In today’s age of social media, online searches and our dependence on websites, it is critical that we understand the importance of referrals (I used referral, review, testimonial, rating, etc. interchangeably). Nowhere is this more critical than in the wedding industry.
As bridal professionals, we rely on referrals to bring us business. As brides and grooms you rely on referrals to help you pick your wedding day vendors. A good testimonial can match a couple with the perfect wedding professional,
I am simply amazed at how a couple will talk about our reviews and how important they were to helping them choose us, and then not leave a review themselves. Wouldn't you want the next couple to benefit from positive reviews like you did?
Also, I am amazed at how few professionals ask for reviews. If you have done a good job for a couple it is perfectly legitimate for you to ask for, and ask several times, for a favorable review.
I’m going to look at reviews from both the point of view of a Bride and Groom and that of a wedding professional:
- Read reviews about a vendor. If you have a question on one or see a less than flattering review, please feel free to ask the vendor about it. Nobody who is in business for any length of time can avoid an occasional bad review…often they come from unreasonable clients…and there can be a good explanation for them.
- Don’t dismiss a vendor who doesn't have any reviews. One of the hardest things starting out is for a vendor to accumulate reviews…This by no means, means they have done a bad job, just means they haven’t had a chance to get any reviews yet.
- Don’t ask to speak to past clients…it really is worthless. Reviews on Google, Wedding wire, Thumbtack and other sites cannot be controlled by the vendor…they are typically anonymous and accurate. On the other hand if you ask me to give you past clients to talk to, of course I’m only going to give you names of ones who will say good things about us.
- DO NOT leave a negative, or even a neutral review, without addressing the issue with the vendor themselves. Part of the performance of a vendor is how do they take care of problems? Writing a bad review without giving the vendor a chance to correct the problem isn’t fair and doesn’t do anyone any good. Most vendors will do everything they can to perform and fix something that went wrong. If something happened but the vendor did their best to fix it the effort should be acknowledged in the review.
- DO NOT leave a negative review unless it is truly earned (see 4 above). Be reasonable and honest. Read the review several times before posting a negative one…maybe even come back to it in a couple of days and see if you feel the same way. If a vendor has 40 glowing reviews and you leave a negative one that doesn't seem to make sense, you are the one who will look silly, not the vendor.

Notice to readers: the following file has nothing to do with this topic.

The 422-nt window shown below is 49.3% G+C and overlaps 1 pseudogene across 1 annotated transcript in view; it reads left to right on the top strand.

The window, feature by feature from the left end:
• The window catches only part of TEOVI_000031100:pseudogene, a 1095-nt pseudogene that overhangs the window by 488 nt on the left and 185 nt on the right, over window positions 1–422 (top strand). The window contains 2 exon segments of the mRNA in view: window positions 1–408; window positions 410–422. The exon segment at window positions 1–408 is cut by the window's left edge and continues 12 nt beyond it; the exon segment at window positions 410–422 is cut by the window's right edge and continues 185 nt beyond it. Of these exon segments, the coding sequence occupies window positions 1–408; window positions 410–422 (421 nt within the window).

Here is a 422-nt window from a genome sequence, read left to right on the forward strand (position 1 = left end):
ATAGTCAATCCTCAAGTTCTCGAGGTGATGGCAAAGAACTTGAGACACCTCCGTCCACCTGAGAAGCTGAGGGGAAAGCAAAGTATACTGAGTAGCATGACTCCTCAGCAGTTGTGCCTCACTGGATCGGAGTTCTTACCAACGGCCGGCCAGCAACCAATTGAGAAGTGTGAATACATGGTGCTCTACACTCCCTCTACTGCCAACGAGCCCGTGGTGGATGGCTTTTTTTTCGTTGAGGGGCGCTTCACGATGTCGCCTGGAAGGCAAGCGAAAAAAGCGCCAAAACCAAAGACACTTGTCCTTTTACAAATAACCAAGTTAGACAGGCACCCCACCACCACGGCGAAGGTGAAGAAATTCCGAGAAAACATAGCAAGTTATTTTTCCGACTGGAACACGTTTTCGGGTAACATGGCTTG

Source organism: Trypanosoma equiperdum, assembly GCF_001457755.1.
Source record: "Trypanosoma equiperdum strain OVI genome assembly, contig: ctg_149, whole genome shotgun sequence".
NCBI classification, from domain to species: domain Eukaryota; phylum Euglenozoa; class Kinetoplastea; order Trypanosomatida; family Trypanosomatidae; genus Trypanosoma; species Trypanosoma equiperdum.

- Do not leave a review immediately after your event…wait a few days, or even a week. Right after a wedding your emotions are still all over the board…great seems better than it really is and bad seems worse than it really is. Write the review when you are calm.
- Be completely honest. Remember, if you say something that isn't true and cause damage to a business because of it, you may be liable for damages. Opinions are fine, facts are better. When giving your opinion, make sure it is stated as an opinion, not a fact. The honesty part works for good and bad…don’t be overly critical or overly praiseworthy.
- Expect to be asked to give a referral (maybe multiple times) and don’t be annoyed when you are.
- Always leave reviews and strive to always find something positive to say. While a bad review may make you feel vindicated, most of the time the bad part is just a small part of the overall package of services. Write about the good along with the bad.
- Make sure you are asking for reviews. Don’t be afraid to offer a discount for a review. If a client asks you for a discount, have a reason for doing so, and a review is a good reason. Think of reviews as advertising…you pay to attend a bridal show, so why now reward someone for going out of their way and leaving you a review?
- Address negative reviews if you get them. Most sites that accept reviews allow you to respond to them, and you should. Remember, you are not looking to argue, you are looking to tell your side of the story. Be honest. If you screwed up and deserve the review, admit it and explain how you tried to correct the situation.
- Reward good reviews. If someone leaves you a nice review send them a thank you letter or email. Maybe even a small $5.00 gift card. It encourages good behavior and if all professionals did it, we would all find it easier to get reviews.
- Contact bad reviews and see if you can do anything to fix it. If you truly did make a mistake and it didn't get corrected, try to do so now. You might even get them to write a follow-up review.
- Review other professionals you work with. While you might not be paying for their service, working with them gives you a unique look at their performance and professionalism. These reviews, when honest, can be great information for other people looking for the service.